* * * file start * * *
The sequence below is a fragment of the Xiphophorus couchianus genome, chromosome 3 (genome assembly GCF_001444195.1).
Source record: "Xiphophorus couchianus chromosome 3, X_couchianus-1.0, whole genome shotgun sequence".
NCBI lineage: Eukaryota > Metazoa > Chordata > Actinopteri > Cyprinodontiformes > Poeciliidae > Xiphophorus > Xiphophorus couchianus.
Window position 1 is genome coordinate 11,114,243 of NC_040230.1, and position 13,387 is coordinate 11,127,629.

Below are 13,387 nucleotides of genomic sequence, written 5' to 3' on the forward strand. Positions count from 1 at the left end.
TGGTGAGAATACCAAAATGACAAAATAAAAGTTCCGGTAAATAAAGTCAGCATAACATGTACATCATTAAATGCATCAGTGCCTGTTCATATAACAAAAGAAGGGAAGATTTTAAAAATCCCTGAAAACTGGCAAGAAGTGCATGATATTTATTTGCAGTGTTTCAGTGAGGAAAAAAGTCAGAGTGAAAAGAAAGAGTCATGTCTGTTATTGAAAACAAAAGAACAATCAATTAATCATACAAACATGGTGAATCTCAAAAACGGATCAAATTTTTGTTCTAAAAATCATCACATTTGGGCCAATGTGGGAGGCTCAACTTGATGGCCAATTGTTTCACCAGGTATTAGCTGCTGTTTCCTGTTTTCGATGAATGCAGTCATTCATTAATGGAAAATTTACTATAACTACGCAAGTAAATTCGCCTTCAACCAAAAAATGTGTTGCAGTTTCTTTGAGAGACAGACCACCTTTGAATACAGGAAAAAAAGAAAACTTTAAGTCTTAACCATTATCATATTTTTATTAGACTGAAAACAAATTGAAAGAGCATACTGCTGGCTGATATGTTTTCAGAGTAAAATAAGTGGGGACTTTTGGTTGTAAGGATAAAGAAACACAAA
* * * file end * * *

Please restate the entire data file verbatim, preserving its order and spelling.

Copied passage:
The sequence below is a fragment of the Xiphophorus couchianus genome, chromosome 3 (genome assembly GCF_001444195.1).
Source record: "Xiphophorus couchianus chromosome 3, X_couchianus-1.0, whole genome shotgun sequence".
NCBI lineage: Eukaryota > Metazoa > Chordata > Actinopteri > Cyprinodontiformes > Poeciliidae > Xiphophorus > Xiphophorus couchianus.
Window position 1 is genome coordinate 11,114,243 of NC_040230.1, and position 13,387 is coordinate 11,127,629.

Below are 13,387 nucleotides of genomic sequence, written 5' to 3' on the forward strand. Positions count from 1 at the left end.
TGGTGAGAATACCAAAATGACAAAATAAAAGTTCCGGTAAATAAAGTCAGCATAACATGTACATCATTAAATGCATCAGTGCCTGTTCATATAACAAAAGAAGGGAAGATTTTAAAAATCCCTGAAAACTGGCAAGAAGTGCATGATATTTATTTGCAGTGTTTCAGTGAGGAAAAAAGTCAGAGTGAAAAGAAAGAGTCATGTCTGTTATTGAAAACAAAAGAACAATCAATTAATCATACAAACATGGTGAATCTCAAAAACGGATCAAATTTTTGTTCTAAAAATCATCACATTTGGGCCAATGTGGGAGGCTCAACTTGATGGCCAATTGTTTCACCAGGTATTAGCTGCTGTTTCCTGTTTTCGATGAATGCAGTCATTCATTAATGGAAAATTTACTATAACTACGCAAGTAAATTCGCCTTCAACCAAAAAATGTGTTGCAGTTTCTTTGAGAGACAGACCACCTTTGAATACAGGAAAAAAAGAAAACTTTAAGTCTTAACCATTATCATATTTTTATTAGACTGAAAACAAATTGAAAGAGCATACTGCTGGCTGATATGTTTTCAGAGTAAAATAAGTGGGGACTTTTGGTTGTAAGGATAAAGAAACACAAA